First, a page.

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A Broadway show

A funny thing happened to us when we were on line to get into the newly opened Slave Play on Broadway this past weekend. There was a long line, wrapped around the corner of the block. When we were just a few feet from getting in, an older white woman broke into the line behind us, ahead of the black couple behind us, and just stood there like she belonged there. The black couple asked me if she was with us, and I said no, and we looked at her, and she moved behind the black couple.

They, and I, pointed out that this was still not the end of the line, and showed her where that was. She thanked us for telling her and stayed where she was, and we gave up. Seats were already assigned anyway; it didn’t really matter. But it’s a pretty bald-faced thing to do, to exert that much white privilege on your way in to see Slave Play…(but see below)

A quilt made by enslaved African-Americans (1800s)

A quilt made by enslaved African-Americans (1800s)

The play is much funnier than the reviews had led me to think. But Slave Play will give you a really good look in the mirror (the back of the set is a large mirror, to drive home this point!). A lot of the play is just black people trying to get a word in edgewise as white people go on talking, and on, and on, and on. Which is so, um, exactly what does happen, in my life anyway.

Seeing colors – black and white

Part of it is black people asserting their right to be visibly black – not, “I don’t see color”, not “I don’t think of you as black,” but actually black in the minds of their white partners, with the weight of their whole history behind them. Jeremy Harris (the playwright) goes on from there to demand that white people also work to see their own whiteness, which is also a real thing. White people aren’t just “normal” or “ordinary” or worse yet “American”.

Equal rights for some
African-American slavery
African-Americans after slavery
The Civil Rights movement

Racism and Yom Kippur

A Jewish tombstone from the Roman Empirewith Greek writing and menorahs (Vatican Museum, Rome)

A Jewish tombstone from the Roman Empirewith Greek writing and menorahs (Vatican Museum, Rome)

On the eve of Yom Kippur, some of the thoughts going through my mind were: 1) Oh, well, sure but I’m not white like these people: I’m Jewish, right? Like, these white people wouldn’t even think of me as white. And maybe some of them wouldn’t. It sure is annoying when people say to me that they don’t even think of me as Jewish, or that “nobody would know.”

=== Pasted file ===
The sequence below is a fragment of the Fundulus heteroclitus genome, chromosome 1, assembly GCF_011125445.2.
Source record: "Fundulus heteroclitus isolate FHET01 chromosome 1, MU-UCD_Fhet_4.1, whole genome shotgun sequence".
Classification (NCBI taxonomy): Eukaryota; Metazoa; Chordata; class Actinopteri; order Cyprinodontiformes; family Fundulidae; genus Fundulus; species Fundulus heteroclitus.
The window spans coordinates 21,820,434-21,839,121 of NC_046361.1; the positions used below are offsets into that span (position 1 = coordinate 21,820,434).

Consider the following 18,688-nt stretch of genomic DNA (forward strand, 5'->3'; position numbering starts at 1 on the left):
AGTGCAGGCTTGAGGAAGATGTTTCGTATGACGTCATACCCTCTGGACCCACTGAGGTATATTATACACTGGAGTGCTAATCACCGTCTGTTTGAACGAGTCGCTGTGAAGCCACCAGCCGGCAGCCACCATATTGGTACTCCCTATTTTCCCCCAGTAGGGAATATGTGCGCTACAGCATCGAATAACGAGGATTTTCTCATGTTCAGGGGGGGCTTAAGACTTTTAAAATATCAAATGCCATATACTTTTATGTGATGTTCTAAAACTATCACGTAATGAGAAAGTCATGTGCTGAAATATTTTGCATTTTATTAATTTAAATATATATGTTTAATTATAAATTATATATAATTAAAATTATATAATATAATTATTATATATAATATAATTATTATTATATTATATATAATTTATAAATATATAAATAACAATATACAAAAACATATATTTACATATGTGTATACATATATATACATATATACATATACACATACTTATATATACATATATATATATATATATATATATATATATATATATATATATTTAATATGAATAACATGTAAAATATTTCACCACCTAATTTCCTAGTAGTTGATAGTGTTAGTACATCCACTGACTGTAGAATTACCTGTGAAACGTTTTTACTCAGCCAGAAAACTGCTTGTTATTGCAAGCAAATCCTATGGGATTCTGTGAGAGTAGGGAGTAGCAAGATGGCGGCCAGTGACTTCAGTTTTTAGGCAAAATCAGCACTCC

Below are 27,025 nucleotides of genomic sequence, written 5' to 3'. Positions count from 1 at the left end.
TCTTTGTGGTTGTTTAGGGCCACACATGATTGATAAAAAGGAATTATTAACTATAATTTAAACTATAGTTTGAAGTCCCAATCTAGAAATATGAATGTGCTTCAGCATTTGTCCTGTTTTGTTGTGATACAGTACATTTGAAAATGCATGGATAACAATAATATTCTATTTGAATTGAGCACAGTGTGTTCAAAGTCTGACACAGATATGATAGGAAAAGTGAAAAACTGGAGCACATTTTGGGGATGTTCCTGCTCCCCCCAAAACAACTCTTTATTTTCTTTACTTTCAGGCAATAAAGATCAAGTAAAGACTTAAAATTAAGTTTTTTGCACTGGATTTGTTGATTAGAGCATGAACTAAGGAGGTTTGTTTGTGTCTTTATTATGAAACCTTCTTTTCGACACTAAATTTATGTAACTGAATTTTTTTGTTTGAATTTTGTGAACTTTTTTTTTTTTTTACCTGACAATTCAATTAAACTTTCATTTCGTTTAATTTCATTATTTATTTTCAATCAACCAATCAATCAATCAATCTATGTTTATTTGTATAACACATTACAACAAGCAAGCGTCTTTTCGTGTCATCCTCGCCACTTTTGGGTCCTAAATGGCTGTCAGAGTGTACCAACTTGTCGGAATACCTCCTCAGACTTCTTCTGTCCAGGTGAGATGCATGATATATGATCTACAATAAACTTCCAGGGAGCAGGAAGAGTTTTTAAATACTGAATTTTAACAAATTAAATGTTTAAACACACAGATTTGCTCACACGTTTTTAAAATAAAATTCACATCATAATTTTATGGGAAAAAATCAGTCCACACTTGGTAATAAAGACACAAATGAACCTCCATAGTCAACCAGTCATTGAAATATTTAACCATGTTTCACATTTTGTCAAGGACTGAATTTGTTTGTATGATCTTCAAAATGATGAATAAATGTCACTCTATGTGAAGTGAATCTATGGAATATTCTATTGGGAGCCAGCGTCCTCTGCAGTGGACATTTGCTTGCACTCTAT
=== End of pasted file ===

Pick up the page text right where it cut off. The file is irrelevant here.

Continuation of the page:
So in that sense, I understand that feeling of wanting to be seen, and wanting people to see me as a whole person with a whole cultural background, not trying to pass as a “normal” (Christian) person. But still as an American: I can celebrate the Jewish New Year and also the calendar New Year, and that’s perfectly fine. It doesn’t make me Jewish instead of American. It makes me Jewish *and* American, just as people can be black and American, or Chinese-American, or Italian-American.

But to the black people there, I’d be mainly white. So the play also helped me work to be more consciously white: to see my own whiteness in situations where I might before have seen mainly other people’s blackness. As, for example, in the case of the woman breaking into the line to get in. I saw her whiteness fine! But did I see mine?

What is Yom Kippur?
When did synagogues get started?
The Second Jewish Revolt and the Diaspora
Jews in medieval Europe

Beyond Slave Play

The play stops there. Black people want to be seen as black, and they want white people to see their own whiteness. That’s important. But is that enough? Can we also become more actively anti-racist? Live in integrated neighborhoods? Insist on real diversity at our work and in our government? Support anti-racist politicians? Where can diversity and anti-racism enter your life?

Addendum on intersectionality

(about that woman breaking into line though) Now that I’ve got some time to think, though, I can see that she might have had reasons she didn’t choose to tell us. Maybe she couldn’t stand or walk well, and the walk from the end of the line was too much for her? Maybe she had dropped off a partner who didn’t walk well and was already inside, and was in a hurry to join them to help them? Primed to see white privilege, did I miss other issues? I now see – appropriately for Yom Kippur – that I could have been kinder and less self-righteous.

Wishing you an easy fast, if you will be fasting…

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